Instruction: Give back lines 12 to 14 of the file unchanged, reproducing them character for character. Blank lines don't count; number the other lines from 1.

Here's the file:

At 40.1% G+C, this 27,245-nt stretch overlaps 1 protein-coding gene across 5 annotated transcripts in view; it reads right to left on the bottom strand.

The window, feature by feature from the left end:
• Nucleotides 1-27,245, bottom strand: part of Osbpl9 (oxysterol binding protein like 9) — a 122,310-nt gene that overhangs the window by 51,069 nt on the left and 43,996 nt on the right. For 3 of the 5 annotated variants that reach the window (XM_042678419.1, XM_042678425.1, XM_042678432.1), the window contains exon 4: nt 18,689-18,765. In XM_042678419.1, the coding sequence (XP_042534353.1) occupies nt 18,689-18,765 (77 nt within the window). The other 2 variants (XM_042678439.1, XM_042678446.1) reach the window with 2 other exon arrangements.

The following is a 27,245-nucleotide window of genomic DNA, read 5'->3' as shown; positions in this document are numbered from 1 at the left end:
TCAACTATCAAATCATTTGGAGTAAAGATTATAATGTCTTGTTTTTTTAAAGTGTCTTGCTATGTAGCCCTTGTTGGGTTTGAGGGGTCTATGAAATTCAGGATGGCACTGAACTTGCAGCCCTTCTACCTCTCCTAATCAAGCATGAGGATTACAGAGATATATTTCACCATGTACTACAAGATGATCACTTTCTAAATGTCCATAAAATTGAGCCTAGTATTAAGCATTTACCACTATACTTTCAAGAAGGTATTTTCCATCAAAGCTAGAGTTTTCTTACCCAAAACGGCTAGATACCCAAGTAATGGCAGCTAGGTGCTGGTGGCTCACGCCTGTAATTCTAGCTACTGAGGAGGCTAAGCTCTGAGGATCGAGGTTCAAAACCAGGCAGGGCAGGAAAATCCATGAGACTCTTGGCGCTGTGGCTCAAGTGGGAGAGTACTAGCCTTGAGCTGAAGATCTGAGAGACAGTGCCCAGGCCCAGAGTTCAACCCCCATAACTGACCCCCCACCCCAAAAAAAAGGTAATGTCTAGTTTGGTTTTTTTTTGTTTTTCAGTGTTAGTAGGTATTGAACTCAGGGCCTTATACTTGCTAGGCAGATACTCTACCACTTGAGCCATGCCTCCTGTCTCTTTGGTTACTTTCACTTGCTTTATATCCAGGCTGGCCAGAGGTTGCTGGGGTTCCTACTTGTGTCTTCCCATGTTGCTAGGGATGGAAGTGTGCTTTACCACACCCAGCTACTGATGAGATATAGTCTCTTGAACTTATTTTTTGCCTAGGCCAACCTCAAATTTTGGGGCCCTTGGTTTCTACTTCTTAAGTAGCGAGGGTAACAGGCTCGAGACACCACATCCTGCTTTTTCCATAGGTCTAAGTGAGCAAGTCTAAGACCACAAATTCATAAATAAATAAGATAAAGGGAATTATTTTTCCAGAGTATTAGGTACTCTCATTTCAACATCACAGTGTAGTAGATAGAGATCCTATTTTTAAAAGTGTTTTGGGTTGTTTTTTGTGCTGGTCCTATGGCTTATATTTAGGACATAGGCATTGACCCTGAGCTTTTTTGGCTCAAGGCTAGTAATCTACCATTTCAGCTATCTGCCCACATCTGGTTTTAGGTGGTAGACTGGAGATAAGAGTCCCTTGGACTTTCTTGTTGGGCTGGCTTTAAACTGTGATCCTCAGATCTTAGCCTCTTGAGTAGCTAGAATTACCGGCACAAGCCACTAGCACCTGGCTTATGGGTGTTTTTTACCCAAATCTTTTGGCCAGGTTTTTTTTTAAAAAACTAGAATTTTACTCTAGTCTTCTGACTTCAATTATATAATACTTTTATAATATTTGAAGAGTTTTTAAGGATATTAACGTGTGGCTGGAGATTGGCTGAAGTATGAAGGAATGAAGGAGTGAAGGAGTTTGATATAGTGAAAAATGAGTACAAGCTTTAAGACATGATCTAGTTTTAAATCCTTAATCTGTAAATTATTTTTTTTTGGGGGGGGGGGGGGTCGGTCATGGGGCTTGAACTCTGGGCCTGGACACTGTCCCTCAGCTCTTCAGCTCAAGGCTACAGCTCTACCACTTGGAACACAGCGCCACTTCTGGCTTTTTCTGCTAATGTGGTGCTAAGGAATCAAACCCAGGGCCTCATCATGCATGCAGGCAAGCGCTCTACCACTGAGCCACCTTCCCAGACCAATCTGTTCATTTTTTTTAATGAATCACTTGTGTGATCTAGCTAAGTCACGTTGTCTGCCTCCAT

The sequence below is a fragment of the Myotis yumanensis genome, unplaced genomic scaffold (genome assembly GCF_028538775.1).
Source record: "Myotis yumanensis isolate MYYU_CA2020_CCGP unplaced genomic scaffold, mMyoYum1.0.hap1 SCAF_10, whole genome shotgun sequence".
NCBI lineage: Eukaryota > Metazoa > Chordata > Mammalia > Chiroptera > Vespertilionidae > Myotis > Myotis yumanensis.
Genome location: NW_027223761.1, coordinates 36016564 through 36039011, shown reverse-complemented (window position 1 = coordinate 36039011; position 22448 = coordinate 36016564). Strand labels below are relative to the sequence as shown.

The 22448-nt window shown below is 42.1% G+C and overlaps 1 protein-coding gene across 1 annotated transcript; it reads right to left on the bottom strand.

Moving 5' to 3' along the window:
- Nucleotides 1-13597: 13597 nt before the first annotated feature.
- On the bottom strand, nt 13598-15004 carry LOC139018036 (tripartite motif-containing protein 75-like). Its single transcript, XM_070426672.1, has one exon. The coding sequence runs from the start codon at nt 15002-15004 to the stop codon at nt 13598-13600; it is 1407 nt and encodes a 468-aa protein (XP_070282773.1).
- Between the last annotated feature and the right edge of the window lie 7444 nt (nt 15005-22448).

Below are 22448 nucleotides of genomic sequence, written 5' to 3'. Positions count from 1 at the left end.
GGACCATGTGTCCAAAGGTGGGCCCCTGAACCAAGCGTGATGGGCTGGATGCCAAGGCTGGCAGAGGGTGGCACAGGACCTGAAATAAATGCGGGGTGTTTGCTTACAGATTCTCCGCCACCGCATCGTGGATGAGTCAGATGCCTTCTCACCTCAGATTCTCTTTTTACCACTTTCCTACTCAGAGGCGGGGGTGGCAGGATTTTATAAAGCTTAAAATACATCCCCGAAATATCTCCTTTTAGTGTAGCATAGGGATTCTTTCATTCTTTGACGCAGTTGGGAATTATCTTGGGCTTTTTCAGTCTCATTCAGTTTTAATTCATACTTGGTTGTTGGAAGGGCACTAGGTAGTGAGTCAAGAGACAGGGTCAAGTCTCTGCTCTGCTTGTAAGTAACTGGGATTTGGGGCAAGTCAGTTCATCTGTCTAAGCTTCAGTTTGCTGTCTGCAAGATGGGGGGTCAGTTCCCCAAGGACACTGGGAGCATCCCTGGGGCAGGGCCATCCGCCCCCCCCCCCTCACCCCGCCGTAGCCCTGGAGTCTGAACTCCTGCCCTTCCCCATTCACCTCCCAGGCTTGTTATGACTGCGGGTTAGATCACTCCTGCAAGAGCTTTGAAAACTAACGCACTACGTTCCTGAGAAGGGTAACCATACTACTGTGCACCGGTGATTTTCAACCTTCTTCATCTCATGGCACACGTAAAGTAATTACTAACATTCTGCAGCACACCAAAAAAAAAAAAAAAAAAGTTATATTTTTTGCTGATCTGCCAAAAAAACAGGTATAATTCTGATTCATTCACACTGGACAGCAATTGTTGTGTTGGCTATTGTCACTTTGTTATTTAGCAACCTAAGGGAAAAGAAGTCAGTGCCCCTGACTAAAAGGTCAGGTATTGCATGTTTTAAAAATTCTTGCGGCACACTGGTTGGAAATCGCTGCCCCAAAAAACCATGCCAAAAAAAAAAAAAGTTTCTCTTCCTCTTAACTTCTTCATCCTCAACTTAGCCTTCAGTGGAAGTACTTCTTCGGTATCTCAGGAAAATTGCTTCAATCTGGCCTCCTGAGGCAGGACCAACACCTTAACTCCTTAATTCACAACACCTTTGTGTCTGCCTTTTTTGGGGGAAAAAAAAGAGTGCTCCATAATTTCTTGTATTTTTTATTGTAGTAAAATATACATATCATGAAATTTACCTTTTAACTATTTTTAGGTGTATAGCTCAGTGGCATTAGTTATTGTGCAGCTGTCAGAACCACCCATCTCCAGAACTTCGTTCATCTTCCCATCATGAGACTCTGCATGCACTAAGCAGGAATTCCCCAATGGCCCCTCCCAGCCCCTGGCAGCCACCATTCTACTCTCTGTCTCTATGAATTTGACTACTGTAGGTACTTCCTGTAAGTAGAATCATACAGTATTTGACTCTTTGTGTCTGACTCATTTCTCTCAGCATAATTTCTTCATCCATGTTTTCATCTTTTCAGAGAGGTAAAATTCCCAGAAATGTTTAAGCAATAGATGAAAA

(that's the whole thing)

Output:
- Nucleotides 1-13597: 13597 nt before the first annotated feature.
- On the bottom strand, nt 13598-15004 carry LOC139018036 (tripartite motif-containing protein 75-like). Its single transcript, XM_070426672.1, has one exon. The coding sequence runs from the start codon at nt 15002-15004 to the stop codon at nt 13598-13600; it is 1407 nt and encodes a 468-aa protein (XP_070282773.1).
- Between the last annotated feature and the right edge of the window lie 7444 nt (nt 15005-22448).